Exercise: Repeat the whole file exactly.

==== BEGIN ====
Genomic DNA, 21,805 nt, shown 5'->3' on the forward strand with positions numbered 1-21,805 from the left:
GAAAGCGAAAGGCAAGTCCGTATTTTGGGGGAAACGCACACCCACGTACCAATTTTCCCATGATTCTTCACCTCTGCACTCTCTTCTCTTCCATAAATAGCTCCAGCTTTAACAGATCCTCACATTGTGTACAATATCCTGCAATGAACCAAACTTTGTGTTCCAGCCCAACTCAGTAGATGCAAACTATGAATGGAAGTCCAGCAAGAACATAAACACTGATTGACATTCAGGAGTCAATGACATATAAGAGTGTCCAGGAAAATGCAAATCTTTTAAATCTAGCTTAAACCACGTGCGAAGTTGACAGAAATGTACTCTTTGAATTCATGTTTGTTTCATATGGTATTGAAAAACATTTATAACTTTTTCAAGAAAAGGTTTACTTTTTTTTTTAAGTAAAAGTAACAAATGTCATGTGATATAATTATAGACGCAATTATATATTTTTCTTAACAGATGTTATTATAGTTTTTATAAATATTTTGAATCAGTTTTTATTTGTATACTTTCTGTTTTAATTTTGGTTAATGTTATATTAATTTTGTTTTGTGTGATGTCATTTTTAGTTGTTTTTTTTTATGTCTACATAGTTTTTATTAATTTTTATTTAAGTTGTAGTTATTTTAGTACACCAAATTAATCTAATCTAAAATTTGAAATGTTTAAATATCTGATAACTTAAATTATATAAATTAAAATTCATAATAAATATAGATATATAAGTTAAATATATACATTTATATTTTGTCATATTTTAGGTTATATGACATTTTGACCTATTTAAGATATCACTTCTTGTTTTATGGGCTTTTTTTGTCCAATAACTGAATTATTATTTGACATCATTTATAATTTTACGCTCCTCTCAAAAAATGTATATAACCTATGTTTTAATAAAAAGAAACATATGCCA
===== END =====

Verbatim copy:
Genomic DNA, 21,805 nt, shown 5'->3' on the forward strand with positions numbered 1-21,805 from the left:
GAAAGCGAAAGGCAAGTCCGTATTTTGGGGGAAACGCACACCCACGTACCAATTTTCCCATGATTCTTCACCTCTGCACTCTCTTCTCTTCCATAAATAGCTCCAGCTTTAACAGATCCTCACATTGTGTACAATATCCTGCAATGAACCAAACTTTGTGTTCCAGCCCAACTCAGTAGATGCAAACTATGAATGGAAGTCCAGCAAGAACATAAACACTGATTGACATTCAGGAGTCAATGACATATAAGAGTGTCCAGGAAAATGCAAATCTTTTAAATCTAGCTTAAACCACGTGCGAAGTTGACAGAAATGTACTCTTTGAATTCATGTTTGTTTCATATGGTATTGAAAAACATTTATAACTTTTTCAAGAAAAGGTTTACTTTTTTTTTTAAGTAAAAGTAACAAATGTCATGTGATATAATTATAGACGCAATTATATATTTTTCTTAACAGATGTTATTATAGTTTTTATAAATATTTTGAATCAGTTTTTATTTGTATACTTTCTGTTTTAATTTTGGTTAATGTTATATTAATTTTGTTTTGTGTGATGTCATTTTTAGTTGTTTTTTTTTATGTCTACATAGTTTTTATTAATTTTTATTTAAGTTGTAGTTATTTTAGTACACCAAATTAATCTAATCTAAAATTTGAAATGTTTAAATATCTGATAACTTAAATTATATAAATTAAAATTCATAATAAATATAGATATATAAGTTAAATATATACATTTATATTTTGTCATATTTTAGGTTATATGACATTTTGACCTATTTAAGATATCACTTCTTGTTTTATGGGCTTTTTTTGTCCAATAACTGAATTATTATTTGACATCATTTATAATTTTACGCTCCTCTCAAAAAATGTATATAACCTATGTTTTAATAAAAAGAAACATATGCCA